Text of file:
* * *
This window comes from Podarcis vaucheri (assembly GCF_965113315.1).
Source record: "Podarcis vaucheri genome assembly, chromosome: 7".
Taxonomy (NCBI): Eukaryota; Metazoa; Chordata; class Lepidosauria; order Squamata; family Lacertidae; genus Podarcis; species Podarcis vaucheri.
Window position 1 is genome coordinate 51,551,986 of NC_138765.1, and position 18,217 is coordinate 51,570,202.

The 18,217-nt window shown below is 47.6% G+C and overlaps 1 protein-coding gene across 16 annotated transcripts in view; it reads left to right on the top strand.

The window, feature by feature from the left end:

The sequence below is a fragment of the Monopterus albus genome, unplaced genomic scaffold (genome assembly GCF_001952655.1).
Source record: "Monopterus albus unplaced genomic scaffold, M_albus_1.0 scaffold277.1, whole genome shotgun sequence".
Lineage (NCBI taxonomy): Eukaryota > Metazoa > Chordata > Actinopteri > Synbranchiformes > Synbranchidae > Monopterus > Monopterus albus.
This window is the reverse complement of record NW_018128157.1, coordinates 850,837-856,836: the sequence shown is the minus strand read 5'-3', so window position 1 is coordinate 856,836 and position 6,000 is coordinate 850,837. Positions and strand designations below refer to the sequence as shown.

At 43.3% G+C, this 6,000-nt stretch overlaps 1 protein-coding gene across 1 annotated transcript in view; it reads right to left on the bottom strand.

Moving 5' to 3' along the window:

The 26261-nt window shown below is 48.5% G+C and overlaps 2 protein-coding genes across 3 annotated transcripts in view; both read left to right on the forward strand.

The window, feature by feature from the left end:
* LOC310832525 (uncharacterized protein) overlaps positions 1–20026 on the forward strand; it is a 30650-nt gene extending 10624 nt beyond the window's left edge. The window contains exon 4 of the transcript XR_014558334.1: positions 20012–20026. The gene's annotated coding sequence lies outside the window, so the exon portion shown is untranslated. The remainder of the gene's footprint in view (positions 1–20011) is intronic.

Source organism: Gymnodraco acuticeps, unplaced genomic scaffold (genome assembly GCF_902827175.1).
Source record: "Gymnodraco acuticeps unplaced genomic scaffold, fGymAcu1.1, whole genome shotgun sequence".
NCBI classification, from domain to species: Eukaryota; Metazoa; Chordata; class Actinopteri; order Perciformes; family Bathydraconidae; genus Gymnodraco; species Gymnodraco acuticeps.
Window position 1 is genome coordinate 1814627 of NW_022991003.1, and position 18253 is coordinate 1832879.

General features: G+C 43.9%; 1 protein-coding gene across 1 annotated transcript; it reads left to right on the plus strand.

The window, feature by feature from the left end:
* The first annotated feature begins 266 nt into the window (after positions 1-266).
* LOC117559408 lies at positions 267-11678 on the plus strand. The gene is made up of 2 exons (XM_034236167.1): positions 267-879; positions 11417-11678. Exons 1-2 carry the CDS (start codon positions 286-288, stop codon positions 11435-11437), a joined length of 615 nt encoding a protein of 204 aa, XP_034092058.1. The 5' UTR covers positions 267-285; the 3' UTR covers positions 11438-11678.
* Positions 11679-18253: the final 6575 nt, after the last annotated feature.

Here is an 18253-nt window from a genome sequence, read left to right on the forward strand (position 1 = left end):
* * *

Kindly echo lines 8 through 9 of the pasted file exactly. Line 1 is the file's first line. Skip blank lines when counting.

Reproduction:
Source record: "Monopterus albus unplaced genomic scaffold, M_albus_1.0 scaffold277.1, whole genome shotgun sequence".
Lineage (NCBI taxonomy): Eukaryota > Metazoa > Chordata > Actinopteri > Synbranchiformes > Synbranchidae > Monopterus > Monopterus albus.